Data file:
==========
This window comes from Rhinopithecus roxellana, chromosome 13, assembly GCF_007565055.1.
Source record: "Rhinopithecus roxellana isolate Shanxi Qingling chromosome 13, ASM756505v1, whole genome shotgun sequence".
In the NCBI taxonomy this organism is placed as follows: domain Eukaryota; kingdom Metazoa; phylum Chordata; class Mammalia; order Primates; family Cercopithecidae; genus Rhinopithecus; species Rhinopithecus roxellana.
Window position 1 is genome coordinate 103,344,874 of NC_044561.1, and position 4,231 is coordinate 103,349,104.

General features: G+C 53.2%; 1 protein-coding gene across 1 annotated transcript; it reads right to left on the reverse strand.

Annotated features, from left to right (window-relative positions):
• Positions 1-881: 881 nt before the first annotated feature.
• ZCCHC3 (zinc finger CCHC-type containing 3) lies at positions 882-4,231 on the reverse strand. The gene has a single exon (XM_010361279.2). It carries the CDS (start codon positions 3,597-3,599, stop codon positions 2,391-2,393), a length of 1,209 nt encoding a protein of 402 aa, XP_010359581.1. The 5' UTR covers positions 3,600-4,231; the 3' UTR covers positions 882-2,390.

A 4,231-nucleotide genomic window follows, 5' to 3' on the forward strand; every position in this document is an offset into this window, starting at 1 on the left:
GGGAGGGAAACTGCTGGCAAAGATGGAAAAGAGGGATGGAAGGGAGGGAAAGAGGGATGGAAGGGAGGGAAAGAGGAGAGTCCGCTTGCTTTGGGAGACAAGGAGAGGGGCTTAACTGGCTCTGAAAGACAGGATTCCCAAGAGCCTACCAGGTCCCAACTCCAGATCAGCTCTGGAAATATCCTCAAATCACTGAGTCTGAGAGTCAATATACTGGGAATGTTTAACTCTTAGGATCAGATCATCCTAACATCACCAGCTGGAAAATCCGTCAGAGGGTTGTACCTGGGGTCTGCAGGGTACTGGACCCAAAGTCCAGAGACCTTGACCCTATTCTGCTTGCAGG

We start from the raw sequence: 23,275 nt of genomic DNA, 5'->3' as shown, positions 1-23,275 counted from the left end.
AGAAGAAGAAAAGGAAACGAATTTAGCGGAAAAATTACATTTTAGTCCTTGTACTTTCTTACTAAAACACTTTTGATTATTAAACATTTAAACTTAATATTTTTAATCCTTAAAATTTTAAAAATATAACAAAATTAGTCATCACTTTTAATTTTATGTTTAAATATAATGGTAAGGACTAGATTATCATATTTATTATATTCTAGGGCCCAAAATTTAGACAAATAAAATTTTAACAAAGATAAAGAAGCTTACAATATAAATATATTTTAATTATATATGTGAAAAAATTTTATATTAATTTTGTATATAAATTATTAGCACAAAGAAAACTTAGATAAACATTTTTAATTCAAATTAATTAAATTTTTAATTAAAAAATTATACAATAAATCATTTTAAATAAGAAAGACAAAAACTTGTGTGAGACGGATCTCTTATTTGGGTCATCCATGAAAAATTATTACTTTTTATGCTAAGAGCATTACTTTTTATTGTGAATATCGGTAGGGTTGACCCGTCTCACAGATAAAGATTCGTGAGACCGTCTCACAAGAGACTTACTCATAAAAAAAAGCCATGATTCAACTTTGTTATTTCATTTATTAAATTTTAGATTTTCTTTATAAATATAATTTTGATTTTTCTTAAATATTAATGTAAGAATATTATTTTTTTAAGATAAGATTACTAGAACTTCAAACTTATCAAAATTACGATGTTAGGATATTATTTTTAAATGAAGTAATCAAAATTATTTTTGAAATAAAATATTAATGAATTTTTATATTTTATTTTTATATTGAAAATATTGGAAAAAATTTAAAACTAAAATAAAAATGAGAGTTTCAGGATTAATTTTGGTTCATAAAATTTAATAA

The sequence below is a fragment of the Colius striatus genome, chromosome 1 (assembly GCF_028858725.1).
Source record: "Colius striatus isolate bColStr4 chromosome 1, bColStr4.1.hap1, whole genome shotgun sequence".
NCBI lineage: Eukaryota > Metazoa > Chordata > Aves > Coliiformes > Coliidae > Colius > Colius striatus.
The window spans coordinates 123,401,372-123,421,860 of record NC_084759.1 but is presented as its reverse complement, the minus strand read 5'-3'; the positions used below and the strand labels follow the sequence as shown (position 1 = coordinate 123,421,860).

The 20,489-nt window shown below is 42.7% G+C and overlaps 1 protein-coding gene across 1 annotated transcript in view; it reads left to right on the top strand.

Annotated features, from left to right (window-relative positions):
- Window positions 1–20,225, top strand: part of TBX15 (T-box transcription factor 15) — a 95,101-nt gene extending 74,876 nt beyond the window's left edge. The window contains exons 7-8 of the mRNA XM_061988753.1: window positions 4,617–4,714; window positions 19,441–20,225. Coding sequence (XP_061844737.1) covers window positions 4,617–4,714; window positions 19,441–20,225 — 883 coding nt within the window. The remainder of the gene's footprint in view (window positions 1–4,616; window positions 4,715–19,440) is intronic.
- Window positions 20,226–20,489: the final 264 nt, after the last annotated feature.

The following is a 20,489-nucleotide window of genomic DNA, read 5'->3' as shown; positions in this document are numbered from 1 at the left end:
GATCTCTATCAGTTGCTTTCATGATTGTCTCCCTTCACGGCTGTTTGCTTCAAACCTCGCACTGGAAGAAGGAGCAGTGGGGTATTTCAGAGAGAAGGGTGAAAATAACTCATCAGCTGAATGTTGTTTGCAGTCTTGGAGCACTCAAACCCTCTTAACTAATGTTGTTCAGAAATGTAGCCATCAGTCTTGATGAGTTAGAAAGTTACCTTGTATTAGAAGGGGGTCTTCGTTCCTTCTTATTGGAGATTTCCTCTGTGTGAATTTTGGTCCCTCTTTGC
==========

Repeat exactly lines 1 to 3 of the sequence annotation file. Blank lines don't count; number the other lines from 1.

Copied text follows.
This window comes from Rhinopithecus roxellana, chromosome 13, assembly GCF_007565055.1.
Source record: "Rhinopithecus roxellana isolate Shanxi Qingling chromosome 13, ASM756505v1, whole genome shotgun sequence".
In the NCBI taxonomy this organism is placed as follows: domain Eukaryota; kingdom Metazoa; phylum Chordata; class Mammalia; order Primates; family Cercopithecidae; genus Rhinopithecus; species Rhinopithecus roxellana.